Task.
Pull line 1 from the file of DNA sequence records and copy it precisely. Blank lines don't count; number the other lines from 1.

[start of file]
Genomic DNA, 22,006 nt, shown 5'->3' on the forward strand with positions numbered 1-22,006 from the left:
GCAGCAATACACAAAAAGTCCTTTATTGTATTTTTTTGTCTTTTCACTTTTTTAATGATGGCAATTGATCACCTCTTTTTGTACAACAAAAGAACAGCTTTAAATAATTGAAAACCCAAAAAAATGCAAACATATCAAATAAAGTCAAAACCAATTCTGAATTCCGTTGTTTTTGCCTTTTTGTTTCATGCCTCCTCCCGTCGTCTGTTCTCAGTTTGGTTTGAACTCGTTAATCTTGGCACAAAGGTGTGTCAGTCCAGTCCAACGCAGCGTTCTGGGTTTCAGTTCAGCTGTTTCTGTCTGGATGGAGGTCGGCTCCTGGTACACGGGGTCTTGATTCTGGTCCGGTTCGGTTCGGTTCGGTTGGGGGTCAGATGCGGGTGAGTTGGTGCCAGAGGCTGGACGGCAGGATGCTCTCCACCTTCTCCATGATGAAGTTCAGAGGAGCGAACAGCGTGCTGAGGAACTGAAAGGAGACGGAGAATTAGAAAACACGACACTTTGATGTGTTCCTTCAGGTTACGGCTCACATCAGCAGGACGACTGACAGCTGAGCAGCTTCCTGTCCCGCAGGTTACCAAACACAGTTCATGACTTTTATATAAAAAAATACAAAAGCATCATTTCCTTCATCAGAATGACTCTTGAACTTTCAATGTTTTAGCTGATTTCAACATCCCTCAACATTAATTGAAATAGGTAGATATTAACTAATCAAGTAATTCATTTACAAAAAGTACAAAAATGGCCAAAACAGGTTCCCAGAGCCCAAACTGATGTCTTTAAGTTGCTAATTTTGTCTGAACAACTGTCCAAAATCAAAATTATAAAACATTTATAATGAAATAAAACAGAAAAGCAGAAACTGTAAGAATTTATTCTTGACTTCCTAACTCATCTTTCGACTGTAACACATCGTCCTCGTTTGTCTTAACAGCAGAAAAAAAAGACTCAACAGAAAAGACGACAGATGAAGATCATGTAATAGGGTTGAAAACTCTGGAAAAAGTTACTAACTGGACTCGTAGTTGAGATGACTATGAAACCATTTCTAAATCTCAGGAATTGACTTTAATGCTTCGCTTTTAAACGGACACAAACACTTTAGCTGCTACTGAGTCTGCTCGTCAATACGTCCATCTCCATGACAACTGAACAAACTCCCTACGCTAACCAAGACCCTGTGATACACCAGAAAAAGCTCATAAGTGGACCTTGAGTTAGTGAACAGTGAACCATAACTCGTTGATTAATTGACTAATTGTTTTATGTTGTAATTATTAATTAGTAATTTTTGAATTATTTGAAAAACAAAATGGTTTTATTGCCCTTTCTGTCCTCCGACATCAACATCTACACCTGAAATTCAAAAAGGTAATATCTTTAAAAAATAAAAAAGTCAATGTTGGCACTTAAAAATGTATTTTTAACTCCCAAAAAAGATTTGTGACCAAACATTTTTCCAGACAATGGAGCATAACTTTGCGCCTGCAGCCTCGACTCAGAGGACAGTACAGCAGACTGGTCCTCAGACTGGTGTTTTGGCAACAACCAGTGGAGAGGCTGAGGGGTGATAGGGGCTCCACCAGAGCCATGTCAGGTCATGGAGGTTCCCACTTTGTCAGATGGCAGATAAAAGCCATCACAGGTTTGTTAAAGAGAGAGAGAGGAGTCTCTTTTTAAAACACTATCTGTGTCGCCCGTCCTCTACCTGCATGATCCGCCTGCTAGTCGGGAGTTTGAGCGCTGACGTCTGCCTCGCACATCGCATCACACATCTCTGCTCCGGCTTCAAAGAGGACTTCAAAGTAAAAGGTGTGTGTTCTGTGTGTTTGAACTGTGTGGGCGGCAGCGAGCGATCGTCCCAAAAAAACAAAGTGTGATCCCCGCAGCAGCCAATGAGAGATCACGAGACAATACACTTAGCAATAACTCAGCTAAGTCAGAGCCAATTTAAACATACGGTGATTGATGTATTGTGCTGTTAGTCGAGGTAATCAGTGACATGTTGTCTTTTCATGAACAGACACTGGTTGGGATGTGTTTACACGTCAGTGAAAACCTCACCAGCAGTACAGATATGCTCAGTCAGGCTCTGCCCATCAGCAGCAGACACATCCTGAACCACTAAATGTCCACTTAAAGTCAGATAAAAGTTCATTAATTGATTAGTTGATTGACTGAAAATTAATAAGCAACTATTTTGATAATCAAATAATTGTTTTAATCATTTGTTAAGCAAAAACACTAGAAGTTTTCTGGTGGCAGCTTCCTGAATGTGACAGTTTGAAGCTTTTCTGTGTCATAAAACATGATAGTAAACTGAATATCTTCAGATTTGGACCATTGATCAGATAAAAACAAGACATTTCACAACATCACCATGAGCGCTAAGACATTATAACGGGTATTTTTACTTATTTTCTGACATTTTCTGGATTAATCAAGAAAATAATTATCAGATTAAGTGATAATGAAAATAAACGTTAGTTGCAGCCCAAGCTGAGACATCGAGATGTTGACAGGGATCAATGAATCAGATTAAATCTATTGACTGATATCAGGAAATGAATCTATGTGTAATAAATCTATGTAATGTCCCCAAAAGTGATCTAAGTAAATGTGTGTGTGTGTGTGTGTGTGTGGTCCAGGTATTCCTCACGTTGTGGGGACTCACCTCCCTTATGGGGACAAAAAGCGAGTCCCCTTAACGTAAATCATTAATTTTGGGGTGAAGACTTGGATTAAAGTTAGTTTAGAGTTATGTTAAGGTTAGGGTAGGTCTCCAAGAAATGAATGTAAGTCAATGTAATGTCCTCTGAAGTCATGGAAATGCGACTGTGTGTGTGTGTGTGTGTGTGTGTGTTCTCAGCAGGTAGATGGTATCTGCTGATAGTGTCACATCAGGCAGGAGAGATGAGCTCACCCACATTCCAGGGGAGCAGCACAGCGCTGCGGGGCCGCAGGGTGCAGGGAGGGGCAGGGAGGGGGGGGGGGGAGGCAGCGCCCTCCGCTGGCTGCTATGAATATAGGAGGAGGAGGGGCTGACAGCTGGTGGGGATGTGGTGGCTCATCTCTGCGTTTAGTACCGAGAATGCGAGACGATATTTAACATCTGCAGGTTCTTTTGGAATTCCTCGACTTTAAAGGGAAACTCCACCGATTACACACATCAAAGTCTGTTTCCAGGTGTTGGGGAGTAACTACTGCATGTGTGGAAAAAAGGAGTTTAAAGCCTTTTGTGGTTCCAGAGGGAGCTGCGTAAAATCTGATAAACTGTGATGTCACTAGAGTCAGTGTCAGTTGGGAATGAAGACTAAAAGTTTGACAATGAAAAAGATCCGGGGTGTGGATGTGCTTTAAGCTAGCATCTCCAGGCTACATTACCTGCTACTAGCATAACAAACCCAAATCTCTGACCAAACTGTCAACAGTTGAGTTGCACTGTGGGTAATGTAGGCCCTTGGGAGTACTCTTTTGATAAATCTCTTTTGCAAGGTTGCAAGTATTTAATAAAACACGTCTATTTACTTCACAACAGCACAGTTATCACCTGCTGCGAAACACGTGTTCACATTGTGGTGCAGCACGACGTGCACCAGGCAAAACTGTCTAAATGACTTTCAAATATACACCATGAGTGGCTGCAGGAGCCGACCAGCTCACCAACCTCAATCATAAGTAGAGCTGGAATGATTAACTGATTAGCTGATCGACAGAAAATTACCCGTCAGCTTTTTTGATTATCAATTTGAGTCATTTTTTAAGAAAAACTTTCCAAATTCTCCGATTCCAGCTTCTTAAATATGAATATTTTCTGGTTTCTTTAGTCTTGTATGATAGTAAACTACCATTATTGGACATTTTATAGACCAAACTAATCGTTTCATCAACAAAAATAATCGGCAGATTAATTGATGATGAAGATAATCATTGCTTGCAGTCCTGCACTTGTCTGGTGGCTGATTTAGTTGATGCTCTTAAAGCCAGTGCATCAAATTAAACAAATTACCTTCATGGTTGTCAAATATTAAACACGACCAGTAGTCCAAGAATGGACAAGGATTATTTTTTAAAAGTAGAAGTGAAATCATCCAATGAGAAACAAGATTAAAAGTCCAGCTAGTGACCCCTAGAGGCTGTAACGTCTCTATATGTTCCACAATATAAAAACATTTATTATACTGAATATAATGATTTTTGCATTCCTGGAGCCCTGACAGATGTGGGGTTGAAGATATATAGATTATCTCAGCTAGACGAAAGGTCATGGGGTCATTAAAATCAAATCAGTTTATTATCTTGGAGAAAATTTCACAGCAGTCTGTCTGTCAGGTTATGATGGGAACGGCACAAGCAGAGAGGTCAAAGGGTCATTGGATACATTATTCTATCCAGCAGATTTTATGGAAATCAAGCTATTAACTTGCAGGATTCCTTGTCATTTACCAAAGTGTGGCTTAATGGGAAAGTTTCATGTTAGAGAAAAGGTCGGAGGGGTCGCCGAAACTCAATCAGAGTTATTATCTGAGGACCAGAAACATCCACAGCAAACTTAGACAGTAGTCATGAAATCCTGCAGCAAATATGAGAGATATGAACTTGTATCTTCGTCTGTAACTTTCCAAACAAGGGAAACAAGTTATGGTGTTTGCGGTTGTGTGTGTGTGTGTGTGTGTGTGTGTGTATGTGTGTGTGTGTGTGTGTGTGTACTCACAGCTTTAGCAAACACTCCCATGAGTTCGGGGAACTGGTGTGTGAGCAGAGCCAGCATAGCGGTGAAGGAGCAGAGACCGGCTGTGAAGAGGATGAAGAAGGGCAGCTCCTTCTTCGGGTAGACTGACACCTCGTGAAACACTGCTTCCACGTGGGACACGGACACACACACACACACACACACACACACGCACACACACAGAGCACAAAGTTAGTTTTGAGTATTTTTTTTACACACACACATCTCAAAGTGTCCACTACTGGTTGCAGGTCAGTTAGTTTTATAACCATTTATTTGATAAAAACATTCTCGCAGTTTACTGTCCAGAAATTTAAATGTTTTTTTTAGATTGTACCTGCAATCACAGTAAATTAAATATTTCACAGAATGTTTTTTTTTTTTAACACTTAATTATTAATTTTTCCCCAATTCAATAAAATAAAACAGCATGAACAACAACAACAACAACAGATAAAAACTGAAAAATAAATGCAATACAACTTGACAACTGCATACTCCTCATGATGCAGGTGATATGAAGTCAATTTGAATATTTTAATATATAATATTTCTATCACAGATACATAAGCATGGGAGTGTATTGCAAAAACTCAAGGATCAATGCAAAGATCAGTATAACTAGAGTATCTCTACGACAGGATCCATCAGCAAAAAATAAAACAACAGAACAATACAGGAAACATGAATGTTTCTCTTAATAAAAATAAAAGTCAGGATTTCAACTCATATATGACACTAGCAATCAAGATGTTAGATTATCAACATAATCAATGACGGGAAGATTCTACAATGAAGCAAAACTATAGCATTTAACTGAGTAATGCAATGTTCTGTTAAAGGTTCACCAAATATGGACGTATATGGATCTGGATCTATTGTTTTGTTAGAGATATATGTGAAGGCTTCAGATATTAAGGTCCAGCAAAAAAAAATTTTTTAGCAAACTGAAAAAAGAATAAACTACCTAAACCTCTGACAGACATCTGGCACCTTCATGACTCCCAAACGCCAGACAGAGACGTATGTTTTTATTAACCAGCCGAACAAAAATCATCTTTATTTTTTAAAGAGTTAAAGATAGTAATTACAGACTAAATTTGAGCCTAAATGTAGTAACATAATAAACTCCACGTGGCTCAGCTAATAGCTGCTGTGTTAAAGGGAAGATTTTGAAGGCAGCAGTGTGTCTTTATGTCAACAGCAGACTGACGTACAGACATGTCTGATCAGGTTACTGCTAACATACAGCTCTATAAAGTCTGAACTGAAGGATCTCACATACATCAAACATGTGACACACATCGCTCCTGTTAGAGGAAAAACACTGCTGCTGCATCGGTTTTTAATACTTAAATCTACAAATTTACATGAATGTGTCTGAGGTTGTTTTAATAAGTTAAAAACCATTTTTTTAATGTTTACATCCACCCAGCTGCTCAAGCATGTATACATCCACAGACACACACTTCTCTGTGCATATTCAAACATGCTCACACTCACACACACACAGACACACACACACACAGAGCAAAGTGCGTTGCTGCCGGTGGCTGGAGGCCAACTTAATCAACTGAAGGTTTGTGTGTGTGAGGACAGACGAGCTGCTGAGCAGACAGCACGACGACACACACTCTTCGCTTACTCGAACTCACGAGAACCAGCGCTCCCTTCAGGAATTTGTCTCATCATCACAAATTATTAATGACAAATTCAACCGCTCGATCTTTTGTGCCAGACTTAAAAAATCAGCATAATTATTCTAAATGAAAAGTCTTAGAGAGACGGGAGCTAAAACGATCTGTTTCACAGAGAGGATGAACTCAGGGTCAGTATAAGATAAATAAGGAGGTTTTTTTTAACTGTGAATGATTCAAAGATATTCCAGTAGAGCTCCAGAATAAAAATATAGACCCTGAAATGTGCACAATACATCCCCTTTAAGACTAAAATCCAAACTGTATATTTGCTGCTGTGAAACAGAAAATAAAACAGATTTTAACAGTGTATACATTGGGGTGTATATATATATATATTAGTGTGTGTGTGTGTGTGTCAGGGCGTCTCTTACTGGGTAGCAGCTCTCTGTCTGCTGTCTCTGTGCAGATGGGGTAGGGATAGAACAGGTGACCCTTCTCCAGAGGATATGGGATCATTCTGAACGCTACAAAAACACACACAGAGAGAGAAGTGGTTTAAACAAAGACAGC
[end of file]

Genomic DNA, 22,006 nt, shown 5'->3' on the forward strand with positions numbered 1-22,006 from the left: